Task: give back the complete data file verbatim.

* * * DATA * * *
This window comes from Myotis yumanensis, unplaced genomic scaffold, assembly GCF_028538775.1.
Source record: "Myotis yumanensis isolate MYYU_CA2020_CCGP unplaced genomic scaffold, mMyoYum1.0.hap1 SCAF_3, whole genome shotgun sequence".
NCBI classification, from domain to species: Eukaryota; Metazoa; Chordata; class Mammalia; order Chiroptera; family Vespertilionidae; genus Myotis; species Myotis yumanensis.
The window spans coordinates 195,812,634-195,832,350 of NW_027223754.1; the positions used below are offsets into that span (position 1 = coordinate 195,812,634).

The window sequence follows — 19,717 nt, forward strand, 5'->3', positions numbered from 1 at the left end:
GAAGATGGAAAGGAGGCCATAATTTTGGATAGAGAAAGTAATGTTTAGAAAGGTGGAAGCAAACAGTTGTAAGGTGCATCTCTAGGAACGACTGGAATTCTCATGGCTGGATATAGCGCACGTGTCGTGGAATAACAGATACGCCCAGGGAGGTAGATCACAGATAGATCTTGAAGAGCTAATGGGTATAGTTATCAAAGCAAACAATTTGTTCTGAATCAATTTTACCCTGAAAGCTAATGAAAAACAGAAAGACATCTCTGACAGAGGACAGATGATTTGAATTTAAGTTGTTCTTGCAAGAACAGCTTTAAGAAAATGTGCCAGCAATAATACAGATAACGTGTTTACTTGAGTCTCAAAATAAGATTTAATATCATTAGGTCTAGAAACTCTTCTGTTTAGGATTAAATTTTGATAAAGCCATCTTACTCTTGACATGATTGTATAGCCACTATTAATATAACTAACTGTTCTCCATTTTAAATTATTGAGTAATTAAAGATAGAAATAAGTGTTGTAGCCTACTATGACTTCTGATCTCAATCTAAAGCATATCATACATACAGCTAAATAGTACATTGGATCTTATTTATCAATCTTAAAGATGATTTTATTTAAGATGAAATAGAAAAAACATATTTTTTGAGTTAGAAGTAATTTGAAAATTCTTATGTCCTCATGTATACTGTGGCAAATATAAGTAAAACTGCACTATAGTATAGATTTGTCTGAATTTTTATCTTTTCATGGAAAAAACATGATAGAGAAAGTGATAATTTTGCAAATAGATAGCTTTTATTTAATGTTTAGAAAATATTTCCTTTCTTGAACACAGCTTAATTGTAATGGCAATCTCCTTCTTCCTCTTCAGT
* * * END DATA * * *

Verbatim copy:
This window comes from Myotis yumanensis, unplaced genomic scaffold, assembly GCF_028538775.1.
Source record: "Myotis yumanensis isolate MYYU_CA2020_CCGP unplaced genomic scaffold, mMyoYum1.0.hap1 SCAF_3, whole genome shotgun sequence".
NCBI classification, from domain to species: Eukaryota; Metazoa; Chordata; class Mammalia; order Chiroptera; family Vespertilionidae; genus Myotis; species Myotis yumanensis.
The window spans coordinates 195,812,634-195,832,350 of NW_027223754.1; the positions used below are offsets into that span (position 1 = coordinate 195,812,634).

The window sequence follows — 19,717 nt, forward strand, 5'->3', positions numbered from 1 at the left end:
GAAGATGGAAAGGAGGCCATAATTTTGGATAGAGAAAGTAATGTTTAGAAAGGTGGAAGCAAACAGTTGTAAGGTGCATCTCTAGGAACGACTGGAATTCTCATGGCTGGATATAGCGCACGTGTCGTGGAATAACAGATACGCCCAGGGAGGTAGATCACAGATAGATCTTGAAGAGCTAATGGGTATAGTTATCAAAGCAAACAATTTGTTCTGAATCAATTTTACCCTGAAAGCTAATGAAAAACAGAAAGACATCTCTGACAGAGGACAGATGATTTGAATTTAAGTTGTTCTTGCAAGAACAGCTTTAAGAAAATGTGCCAGCAATAATACAGATAACGTGTTTACTTGAGTCTCAAAATAAGATTTAATATCATTAGGTCTAGAAACTCTTCTGTTTAGGATTAAATTTTGATAAAGCCATCTTACTCTTGACATGATTGTATAGCCACTATTAATATAACTAACTGTTCTCCATTTTAAATTATTGAGTAATTAAAGATAGAAATAAGTGTTGTAGCCTACTATGACTTCTGATCTCAATCTAAAGCATATCATACATACAGCTAAATAGTACATTGGATCTTATTTATCAATCTTAAAGATGATTTTATTTAAGATGAAATAGAAAAAACATATTTTTTGAGTTAGAAGTAATTTGAAAATTCTTATGTCCTCATGTATACTGTGGCAAATATAAGTAAAACTGCACTATAGTATAGATTTGTCTGAATTTTTATCTTTTCATGGAAAAAACATGATAGAGAAAGTGATAATTTTGCAAATAGATAGCTTTTATTTAATGTTTAGAAAATATTTCCTTTCTTGAACACAGCTTAATTGTAATGGCAATCTCCTTCTTCCTCTTCAGT